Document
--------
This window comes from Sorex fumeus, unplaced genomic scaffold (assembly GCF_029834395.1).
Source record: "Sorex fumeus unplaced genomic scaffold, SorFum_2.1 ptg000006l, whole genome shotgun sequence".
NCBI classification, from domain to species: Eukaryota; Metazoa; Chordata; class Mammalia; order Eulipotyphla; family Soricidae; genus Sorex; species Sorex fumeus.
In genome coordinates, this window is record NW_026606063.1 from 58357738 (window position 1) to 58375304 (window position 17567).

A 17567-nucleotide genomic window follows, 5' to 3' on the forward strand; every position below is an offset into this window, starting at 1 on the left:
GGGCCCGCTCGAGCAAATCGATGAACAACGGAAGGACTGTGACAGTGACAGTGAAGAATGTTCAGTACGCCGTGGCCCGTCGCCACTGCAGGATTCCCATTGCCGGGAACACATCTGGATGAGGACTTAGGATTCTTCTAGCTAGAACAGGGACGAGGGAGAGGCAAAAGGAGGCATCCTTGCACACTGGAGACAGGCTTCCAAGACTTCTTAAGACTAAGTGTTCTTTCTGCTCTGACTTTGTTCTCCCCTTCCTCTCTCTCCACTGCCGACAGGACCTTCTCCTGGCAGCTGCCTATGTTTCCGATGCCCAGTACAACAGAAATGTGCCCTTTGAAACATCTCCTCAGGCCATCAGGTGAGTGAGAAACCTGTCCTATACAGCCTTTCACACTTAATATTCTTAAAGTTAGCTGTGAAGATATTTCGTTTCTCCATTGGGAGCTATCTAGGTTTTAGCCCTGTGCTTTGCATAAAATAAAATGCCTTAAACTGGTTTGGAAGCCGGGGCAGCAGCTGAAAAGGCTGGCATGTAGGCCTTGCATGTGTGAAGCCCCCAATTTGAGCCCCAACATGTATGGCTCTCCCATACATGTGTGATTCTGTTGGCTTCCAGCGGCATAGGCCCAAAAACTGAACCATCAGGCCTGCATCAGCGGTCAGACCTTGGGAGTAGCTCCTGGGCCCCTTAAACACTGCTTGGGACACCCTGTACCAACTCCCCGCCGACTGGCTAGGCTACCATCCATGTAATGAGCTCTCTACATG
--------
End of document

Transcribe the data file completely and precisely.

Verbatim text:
This window comes from Sorex fumeus, unplaced genomic scaffold (assembly GCF_029834395.1).
Source record: "Sorex fumeus unplaced genomic scaffold, SorFum_2.1 ptg000006l, whole genome shotgun sequence".
NCBI classification, from domain to species: Eukaryota; Metazoa; Chordata; class Mammalia; order Eulipotyphla; family Soricidae; genus Sorex; species Sorex fumeus.
In genome coordinates, this window is record NW_026606063.1 from 58357738 (window position 1) to 58375304 (window position 17567).

A 17567-nucleotide genomic window follows, 5' to 3' on the forward strand; every position below is an offset into this window, starting at 1 on the left:
GGGCCCGCTCGAGCAAATCGATGAACAACGGAAGGACTGTGACAGTGACAGTGAAGAATGTTCAGTACGCCGTGGCCCGTCGCCACTGCAGGATTCCCATTGCCGGGAACACATCTGGATGAGGACTTAGGATTCTTCTAGCTAGAACAGGGACGAGGGAGAGGCAAAAGGAGGCATCCTTGCACACTGGAGACAGGCTTCCAAGACTTCTTAAGACTAAGTGTTCTTTCTGCTCTGACTTTGTTCTCCCCTTCCTCTCTCTCCACTGCCGACAGGACCTTCTCCTGGCAGCTGCCTATGTTTCCGATGCCCAGTACAACAGAAATGTGCCCTTTGAAACATCTCCTCAGGCCATCAGGTGAGTGAGAAACCTGTCCTATACAGCCTTTCACACTTAATATTCTTAAAGTTAGCTGTGAAGATATTTCGTTTCTCCATTGGGAGCTATCTAGGTTTTAGCCCTGTGCTTTGCATAAAATAAAATGCCTTAAACTGGTTTGGAAGCCGGGGCAGCAGCTGAAAAGGCTGGCATGTAGGCCTTGCATGTGTGAAGCCCCCAATTTGAGCCCCAACATGTATGGCTCTCCCATACATGTGTGATTCTGTTGGCTTCCAGCGGCATAGGCCCAAAAACTGAACCATCAGGCCTGCATCAGCGGTCAGACCTTGGGAGTAGCTCCTGGGCCCCTTAAACACTGCTTGGGACACCCTGTACCAACTCCCCGCCGACTGGCTAGGCTACCATCCATGTAATGAGCTCTCTACATG